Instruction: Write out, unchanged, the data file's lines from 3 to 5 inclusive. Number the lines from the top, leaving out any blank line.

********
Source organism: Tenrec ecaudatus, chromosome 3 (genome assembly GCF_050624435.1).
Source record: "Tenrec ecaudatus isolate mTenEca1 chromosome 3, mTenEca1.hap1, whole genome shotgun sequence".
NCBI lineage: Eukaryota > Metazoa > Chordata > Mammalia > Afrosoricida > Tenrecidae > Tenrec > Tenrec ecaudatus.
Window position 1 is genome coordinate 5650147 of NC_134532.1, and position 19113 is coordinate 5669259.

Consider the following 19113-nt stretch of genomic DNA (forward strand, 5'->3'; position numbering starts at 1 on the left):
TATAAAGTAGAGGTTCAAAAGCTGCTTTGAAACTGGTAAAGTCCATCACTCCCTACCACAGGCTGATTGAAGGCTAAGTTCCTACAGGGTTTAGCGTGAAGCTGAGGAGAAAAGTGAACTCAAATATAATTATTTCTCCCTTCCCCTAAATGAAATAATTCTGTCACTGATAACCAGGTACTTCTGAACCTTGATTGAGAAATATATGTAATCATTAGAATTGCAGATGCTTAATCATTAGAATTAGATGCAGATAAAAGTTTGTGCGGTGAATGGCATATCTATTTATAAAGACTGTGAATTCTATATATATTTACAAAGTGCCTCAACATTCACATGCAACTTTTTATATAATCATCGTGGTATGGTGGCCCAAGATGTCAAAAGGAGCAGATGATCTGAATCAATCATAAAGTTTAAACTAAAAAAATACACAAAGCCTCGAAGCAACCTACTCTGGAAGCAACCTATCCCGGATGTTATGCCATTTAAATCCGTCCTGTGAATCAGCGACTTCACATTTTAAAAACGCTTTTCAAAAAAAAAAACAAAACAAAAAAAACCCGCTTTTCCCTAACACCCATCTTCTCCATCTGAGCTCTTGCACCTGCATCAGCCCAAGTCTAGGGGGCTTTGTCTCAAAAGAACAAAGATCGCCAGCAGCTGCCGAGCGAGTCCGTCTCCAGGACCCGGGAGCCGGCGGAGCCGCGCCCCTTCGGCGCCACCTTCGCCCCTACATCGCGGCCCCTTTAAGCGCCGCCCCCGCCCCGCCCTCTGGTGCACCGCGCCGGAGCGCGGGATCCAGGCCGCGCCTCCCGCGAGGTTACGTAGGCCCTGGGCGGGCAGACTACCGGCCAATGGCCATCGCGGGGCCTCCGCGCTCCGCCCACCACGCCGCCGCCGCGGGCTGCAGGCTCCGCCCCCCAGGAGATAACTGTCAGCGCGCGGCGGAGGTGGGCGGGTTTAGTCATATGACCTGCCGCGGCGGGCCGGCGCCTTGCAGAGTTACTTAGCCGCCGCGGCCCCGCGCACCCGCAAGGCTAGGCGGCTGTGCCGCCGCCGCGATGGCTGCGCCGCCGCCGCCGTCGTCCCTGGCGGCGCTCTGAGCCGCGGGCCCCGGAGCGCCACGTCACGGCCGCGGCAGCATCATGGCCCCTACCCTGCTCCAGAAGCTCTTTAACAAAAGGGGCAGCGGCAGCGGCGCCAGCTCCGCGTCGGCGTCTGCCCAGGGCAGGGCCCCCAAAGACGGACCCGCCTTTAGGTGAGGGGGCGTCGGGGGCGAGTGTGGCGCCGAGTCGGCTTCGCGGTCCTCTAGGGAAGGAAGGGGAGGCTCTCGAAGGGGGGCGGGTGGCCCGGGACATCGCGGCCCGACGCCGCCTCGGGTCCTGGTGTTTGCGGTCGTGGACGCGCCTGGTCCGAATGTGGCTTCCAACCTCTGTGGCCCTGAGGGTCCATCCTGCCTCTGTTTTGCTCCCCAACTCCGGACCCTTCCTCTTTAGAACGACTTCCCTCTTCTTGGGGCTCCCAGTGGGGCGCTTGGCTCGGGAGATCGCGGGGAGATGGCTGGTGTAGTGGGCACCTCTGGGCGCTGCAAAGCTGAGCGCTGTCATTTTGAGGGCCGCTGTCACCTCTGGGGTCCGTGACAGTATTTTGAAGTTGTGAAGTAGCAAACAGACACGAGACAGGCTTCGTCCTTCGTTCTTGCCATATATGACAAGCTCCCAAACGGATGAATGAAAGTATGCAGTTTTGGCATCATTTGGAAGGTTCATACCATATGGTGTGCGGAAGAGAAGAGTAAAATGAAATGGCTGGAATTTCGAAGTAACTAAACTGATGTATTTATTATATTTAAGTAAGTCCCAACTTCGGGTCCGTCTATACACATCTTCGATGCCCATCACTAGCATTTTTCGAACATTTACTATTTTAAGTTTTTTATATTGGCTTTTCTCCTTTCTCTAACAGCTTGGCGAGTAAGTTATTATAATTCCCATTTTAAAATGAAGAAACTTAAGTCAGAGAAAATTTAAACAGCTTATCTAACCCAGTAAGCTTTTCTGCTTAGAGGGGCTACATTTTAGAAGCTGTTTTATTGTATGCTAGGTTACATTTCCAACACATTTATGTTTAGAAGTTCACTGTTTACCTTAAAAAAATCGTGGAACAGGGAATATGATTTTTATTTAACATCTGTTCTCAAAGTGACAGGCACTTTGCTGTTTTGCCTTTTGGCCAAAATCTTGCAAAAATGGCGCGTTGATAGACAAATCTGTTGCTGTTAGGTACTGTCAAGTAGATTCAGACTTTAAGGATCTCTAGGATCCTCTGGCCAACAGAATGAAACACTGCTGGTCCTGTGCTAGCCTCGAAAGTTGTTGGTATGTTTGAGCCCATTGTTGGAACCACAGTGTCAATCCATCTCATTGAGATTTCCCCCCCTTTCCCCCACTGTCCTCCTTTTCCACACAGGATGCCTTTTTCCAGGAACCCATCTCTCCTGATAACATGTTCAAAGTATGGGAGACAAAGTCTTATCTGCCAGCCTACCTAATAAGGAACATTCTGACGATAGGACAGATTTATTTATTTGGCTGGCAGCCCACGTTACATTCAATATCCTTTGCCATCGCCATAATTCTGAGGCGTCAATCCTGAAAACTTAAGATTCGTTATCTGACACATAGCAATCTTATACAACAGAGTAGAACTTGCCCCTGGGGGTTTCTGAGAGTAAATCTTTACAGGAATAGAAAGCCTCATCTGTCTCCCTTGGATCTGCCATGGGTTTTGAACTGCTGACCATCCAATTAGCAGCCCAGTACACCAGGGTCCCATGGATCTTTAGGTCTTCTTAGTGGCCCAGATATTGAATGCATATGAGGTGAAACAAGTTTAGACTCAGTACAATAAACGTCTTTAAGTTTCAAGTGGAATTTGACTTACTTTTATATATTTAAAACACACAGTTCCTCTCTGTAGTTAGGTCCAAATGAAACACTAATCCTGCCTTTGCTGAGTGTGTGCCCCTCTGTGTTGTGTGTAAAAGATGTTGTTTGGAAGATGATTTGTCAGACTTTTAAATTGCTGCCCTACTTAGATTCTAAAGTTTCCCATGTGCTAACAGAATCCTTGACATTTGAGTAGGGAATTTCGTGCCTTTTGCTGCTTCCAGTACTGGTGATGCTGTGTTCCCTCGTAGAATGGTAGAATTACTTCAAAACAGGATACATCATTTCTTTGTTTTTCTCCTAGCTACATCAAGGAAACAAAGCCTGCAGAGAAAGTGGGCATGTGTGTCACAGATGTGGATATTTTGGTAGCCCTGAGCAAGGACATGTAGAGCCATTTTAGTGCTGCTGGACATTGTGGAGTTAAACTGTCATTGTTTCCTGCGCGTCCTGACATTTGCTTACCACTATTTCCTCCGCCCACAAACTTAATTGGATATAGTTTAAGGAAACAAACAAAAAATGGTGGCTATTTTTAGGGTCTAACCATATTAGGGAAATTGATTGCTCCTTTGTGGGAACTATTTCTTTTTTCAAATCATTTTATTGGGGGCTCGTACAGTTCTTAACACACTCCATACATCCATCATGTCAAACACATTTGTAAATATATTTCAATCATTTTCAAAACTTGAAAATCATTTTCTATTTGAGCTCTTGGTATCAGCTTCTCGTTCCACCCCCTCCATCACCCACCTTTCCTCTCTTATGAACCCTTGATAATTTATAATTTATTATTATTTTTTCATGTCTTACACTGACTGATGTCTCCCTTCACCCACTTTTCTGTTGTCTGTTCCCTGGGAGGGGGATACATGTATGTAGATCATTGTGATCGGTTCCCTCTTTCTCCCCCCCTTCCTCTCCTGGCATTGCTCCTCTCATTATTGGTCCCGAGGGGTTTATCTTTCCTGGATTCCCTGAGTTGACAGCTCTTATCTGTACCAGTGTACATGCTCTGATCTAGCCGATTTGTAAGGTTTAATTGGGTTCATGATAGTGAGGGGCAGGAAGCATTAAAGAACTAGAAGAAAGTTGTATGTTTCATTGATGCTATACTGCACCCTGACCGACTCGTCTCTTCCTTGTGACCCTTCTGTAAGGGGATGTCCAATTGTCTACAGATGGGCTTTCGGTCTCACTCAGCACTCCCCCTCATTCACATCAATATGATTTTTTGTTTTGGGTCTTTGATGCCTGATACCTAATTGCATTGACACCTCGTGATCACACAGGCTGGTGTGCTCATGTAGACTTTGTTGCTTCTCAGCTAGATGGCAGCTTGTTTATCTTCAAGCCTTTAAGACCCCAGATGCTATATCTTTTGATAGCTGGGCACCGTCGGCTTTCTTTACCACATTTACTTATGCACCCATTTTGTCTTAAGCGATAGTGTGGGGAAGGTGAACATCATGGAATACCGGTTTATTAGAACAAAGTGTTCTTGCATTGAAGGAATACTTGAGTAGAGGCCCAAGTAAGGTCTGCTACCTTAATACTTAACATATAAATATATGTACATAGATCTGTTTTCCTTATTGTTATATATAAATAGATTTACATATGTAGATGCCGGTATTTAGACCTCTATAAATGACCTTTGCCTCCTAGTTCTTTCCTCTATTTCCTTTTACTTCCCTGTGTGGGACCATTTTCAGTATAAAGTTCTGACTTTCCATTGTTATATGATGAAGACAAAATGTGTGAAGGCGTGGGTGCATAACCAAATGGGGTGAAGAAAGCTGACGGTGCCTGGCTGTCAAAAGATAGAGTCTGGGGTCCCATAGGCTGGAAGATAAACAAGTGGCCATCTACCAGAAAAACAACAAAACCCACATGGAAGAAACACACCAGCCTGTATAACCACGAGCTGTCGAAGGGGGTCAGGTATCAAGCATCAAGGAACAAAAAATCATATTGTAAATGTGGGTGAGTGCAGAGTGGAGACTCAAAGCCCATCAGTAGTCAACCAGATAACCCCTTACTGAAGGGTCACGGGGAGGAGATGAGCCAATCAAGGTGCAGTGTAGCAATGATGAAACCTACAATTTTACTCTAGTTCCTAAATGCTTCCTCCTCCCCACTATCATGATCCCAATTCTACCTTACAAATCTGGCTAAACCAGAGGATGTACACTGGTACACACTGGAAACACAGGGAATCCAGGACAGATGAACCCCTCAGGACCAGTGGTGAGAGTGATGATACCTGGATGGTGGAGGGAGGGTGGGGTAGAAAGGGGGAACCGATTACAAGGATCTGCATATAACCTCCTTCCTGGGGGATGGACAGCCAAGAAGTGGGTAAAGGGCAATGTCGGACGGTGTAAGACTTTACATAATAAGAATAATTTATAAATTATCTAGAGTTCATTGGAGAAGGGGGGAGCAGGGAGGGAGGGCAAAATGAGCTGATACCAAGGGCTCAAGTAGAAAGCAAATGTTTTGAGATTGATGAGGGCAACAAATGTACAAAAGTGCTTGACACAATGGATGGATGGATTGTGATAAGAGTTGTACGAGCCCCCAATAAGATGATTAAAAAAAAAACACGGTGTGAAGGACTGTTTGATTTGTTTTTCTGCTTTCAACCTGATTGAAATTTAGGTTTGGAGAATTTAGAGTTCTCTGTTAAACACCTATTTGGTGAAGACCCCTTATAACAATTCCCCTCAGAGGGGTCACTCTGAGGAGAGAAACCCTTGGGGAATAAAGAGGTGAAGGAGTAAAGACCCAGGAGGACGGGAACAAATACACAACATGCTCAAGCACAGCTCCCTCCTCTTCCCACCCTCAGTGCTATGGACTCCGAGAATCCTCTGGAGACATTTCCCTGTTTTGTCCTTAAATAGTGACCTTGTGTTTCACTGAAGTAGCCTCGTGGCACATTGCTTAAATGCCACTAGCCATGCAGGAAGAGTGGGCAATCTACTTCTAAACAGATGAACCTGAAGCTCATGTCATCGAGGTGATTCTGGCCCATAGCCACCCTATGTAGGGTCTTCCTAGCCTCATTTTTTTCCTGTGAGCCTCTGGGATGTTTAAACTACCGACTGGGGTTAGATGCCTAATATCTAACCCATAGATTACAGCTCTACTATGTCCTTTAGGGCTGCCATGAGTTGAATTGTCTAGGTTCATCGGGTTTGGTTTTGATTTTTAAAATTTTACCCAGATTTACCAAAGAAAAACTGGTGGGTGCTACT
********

NCBI lineage: Eukaryota > Metazoa > Chordata > Mammalia > Afrosoricida > Tenrecidae > Tenrec > Tenrec ecaudatus.
Window position 1 is genome coordinate 5650147 of NC_134532.1, and position 19113 is coordinate 5669259.

Consider the following 19113-nt stretch of genomic DNA (forward strand, 5'->3'; position numbering starts at 1 on the left):